with
Materials: Approximate weight % :
Isobutane (R-600a) 4
chlorodifluoroethane (R- 142b) 41
chlorodifluoromethane (R-22) 55
HAZARDOUS REACTIVITY
Stability :Material is stable. However, avoid open
flames and high temperatures
Incompatibility (materials to avoid): Strong oxidants.
including oxygen.
Freshly scraped aluminum, alkali metals, and alkali
earth metals (sodium, magnesium, etc.), may cause
exothermic reaction. Aluminum in refrigeration
systems contains an oxide coating, so it does not react.
Hazardous decomposition products: May decompose
at high temperatures (above 400 F-500 F), and from
contact with hot metal, heating elements, pilot lights,
internal combustion engines, and open flames.
Decomposition products may include hydrofluoric and
hydrochloric acids, chlorine, fluorine, possibly
phosgene, carbon dioxide, and carbon monoxide.
Polymerization: Will not occur.
FIRE AND EXPLOSION DATA
Flash Point: None Chlorodifluoromethane: Low in toxicity at
concentrations as high as 4% (40,000 ppm). Narcotic
Auto Iignition Temperature: N/A effects have been seen at 200,000 PPM. Heart
efficiency (animal studies) has been reported to be
Auto Decomposition Temperature: 400 F -500 F or reduced at concentrations of over 25,000 PPM.
above
First Aid:
Fire and Explosion: Cylinders may vent or rupture in Inhalation: Remove to fresh air, call a physician. If not
fire conditions, leading to decomposition. breathing, give artificial respiration. If breathing is
difficult, give oxygen. Do not give epinephrine or
Extinguishing Media: Water spray similar drugs.
Special Fire Fighting Instructions: Use self-contained Eyes: Flush immediately with water for at least 15
breathing apparatus. Use water spray to cool cylinders minutes. Call a physician.
to prevent bursting or venting under fire conditions.
Product may be flammable if mixed with large Skin: Flush with water, warm slowly (cool water) if
quantities of air at greater than atmospheric pressure. frostbite. Call a physician
HEALTH HAZARD INFORMATION PRECAUTIONS / PROCEDURES
Principle Health Hazards:
Inhalation: Vapor is heavier than air and can cause
suffocation by displacing oxygen available for
breathing. Contact with liquid may cause frostbite.
Breathing high concentrations of vapor may cause
light headedness,giddiness, shortness of breath,
and may lead to narcosis, cardiac
irregularities, unconscienceness or death. May cause
eye irritation.
Toxicity / Exposure Limits: OSHA and ACGIH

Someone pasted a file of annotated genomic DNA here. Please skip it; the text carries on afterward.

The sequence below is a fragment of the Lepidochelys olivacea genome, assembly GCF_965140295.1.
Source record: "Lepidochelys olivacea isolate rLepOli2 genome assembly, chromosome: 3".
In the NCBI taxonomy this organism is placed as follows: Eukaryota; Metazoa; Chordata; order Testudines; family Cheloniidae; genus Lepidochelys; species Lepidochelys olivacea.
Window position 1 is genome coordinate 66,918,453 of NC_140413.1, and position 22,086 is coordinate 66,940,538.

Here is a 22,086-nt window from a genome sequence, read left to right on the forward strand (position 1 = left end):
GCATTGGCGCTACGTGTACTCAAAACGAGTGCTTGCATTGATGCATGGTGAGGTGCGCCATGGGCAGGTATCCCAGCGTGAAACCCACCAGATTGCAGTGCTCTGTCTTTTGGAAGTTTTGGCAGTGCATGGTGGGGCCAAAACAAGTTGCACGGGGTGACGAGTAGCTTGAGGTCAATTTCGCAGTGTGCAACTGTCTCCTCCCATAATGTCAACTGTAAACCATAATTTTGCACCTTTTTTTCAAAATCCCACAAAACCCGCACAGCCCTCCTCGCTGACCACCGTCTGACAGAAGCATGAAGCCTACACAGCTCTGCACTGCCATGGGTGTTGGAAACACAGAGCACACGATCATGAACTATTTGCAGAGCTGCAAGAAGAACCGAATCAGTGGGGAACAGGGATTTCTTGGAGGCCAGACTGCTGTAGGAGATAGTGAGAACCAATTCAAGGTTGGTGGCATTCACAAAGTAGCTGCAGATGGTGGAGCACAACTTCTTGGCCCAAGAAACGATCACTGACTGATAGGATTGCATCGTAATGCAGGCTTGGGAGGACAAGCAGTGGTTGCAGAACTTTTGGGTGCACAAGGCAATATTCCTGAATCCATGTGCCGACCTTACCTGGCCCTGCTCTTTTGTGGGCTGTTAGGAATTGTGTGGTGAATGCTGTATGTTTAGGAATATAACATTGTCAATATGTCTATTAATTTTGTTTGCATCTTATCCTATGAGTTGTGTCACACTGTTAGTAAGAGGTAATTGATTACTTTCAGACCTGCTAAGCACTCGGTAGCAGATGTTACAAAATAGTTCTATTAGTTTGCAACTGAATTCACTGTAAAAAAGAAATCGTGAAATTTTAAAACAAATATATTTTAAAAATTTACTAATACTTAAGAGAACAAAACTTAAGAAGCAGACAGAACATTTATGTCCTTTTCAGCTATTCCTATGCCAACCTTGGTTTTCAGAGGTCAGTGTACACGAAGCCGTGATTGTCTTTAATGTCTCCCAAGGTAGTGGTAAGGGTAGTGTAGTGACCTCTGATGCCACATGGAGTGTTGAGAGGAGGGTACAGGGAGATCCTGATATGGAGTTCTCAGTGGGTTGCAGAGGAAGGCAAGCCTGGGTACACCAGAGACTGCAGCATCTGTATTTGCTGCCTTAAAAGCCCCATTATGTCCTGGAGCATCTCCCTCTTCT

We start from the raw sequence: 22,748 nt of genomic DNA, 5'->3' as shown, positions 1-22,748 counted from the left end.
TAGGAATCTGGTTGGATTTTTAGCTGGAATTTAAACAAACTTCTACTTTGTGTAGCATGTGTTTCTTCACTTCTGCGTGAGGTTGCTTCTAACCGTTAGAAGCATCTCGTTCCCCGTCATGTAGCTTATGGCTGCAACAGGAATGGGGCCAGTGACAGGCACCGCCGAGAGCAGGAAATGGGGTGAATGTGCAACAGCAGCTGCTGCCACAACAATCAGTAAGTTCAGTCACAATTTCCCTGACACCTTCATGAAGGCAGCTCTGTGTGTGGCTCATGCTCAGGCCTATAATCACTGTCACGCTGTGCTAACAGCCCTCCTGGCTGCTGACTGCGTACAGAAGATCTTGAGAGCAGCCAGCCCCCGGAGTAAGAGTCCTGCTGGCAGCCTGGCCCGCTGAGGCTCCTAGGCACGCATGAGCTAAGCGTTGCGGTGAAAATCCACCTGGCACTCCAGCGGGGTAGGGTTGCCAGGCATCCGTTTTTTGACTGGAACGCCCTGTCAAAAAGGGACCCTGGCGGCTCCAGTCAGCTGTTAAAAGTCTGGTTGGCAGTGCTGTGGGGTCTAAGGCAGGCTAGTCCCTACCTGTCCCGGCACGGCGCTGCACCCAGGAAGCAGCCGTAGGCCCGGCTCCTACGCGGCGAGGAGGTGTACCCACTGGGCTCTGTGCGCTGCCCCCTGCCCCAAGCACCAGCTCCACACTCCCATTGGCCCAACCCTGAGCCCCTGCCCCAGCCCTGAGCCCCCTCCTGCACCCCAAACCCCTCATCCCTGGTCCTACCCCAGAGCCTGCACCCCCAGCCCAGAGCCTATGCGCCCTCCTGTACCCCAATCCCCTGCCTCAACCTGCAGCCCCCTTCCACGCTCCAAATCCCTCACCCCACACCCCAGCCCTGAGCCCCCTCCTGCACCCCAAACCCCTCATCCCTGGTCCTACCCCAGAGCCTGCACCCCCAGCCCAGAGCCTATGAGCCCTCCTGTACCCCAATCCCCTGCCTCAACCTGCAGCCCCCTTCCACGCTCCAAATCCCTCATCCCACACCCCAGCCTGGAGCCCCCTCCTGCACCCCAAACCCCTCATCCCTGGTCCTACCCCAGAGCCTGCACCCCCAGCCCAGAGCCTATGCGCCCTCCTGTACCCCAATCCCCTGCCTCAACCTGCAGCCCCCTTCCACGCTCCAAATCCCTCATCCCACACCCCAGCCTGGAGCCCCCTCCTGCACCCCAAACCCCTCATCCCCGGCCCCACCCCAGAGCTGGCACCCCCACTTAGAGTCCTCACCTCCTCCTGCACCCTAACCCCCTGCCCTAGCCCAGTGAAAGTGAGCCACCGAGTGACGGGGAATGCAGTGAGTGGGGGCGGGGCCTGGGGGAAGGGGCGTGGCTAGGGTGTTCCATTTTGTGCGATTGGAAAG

Not established, but recommend TWA 1000 PPM.
Spill or leak: Using a self-contained air supply and
frostbite protection, personnel should attempt to close
valves or repair the source of the leak, if it is safely
possible to do so. If a large quantity is released,
evacuate personnel, and allow to dissipate.
SHIPPING INFORMATION
Proper shipping name: Compressed Gas, N.O.S,
UN1956
DOT placard: Nonflammable gas
Do not heat above 125 F
Humans exposed to Isobutane, 500 PPM, 8 hours a Other Information: Date revised: 11/15/94
day, 5 days a week, for 4 weeks, showed no
cardiac,pulmonary or other functional abnormalities. Person responsible:
George H. Goble
Chlorodifluoroethane: Inhalation-Rat -4 HR LC50 - Peoples Welding Supply
128,000 PPM 426 Brown St. Levee
W. Lafayette, IN 47906
317-743-3839 or 317-463-2672

ROADLESS
July 5th, 2006, 19:04
You could always upgrade to R-406a, it is a R-12 alt... uses the same setup...included the mineral oil, but needs the newer Barrier hoses... And No I don't mean R-414B (hotShot)... R-406A is colder then R-12, but not bad for the Ozone... well as much and it legal to use in Cars, Truck, SUV's...
If you upgrade to this, make sure it is OK with the compressor manufacturer! Certain products (other than R-12 or R-134a) may void your compressor warranty!

ShadowsRayne
July 5th, 2006, 20:19
In order for a automotive compressor must meet the EPA MVAC 609 standard they have to be certified for specific types of refrigerant. And freely list them for all to see... For newer type of compressor you may have to order them dry in order to make sure you don't cross contaminate the oils. But for an order system your warranty already has expired... which is why I explained to use a refrigerant that uses the same setup as the older banned R-12 oil... And remember that when converting a r-12 system to a R134a retrofit system you need to clean out 98% of the mineral oil from the entire system... only a less then 2% mix will ensure your system to function properly... that's not just the barrier hoses but the drier, evaporator, and condenser... but with a R-12 system convert to a R-406a all you need to replace(maybe if you don't already have them) is to add newer barrier hoses.